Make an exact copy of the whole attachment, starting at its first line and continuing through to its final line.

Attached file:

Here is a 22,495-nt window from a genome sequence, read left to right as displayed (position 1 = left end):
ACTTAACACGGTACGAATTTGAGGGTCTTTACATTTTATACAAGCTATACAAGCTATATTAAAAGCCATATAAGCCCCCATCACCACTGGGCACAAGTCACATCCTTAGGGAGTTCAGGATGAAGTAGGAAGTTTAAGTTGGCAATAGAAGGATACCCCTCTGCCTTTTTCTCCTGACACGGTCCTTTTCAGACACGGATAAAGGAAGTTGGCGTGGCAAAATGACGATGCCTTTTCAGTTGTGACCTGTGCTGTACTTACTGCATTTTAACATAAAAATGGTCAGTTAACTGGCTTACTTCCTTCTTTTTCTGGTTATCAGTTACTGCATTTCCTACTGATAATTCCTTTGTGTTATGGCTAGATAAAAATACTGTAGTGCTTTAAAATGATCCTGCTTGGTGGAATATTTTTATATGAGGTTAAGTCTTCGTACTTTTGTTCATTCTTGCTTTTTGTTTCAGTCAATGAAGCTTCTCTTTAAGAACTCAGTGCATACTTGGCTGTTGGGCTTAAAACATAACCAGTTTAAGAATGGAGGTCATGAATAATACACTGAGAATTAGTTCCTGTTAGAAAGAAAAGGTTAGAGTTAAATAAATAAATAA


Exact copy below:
Here is a 22,495-nt window from a genome sequence, read left to right as displayed (position 1 = left end):
ACTTAACACGGTACGAATTTGAGGGTCTTTACATTTTATACAAGCTATACAAGCTATATTAAAAGCCATATAAGCCCCCATCACCACTGGGCACAAGTCACATCCTTAGGGAGTTCAGGATGAAGTAGGAAGTTTAAGTTGGCAATAGAAGGATACCCCTCTGCCTTTTTCTCCTGACACGGTCCTTTTCAGACACGGATAAAGGAAGTTGGCGTGGCAAAATGACGATGCCTTTTCAGTTGTGACCTGTGCTGTACTTACTGCATTTTAACATAAAAATGGTCAGTTAACTGGCTTACTTCCTTCTTTTTCTGGTTATCAGTTACTGCATTTCCTACTGATAATTCCTTTGTGTTATGGCTAGATAAAAATACTGTAGTGCTTTAAAATGATCCTGCTTGGTGGAATATTTTTATATGAGGTTAAGTCTTCGTACTTTTGTTCATTCTTGCTTTTTGTTTCAGTCAATGAAGCTTCTCTTTAAGAACTCAGTGCATACTTGGCTGTTGGGCTTAAAACATAACCAGTTTAAGAATGGAGGTCATGAATAATACACTGAGAATTAGTTCCTGTTAGAAAGAAAAGGTTAGAGTTAAATAAATAAATAA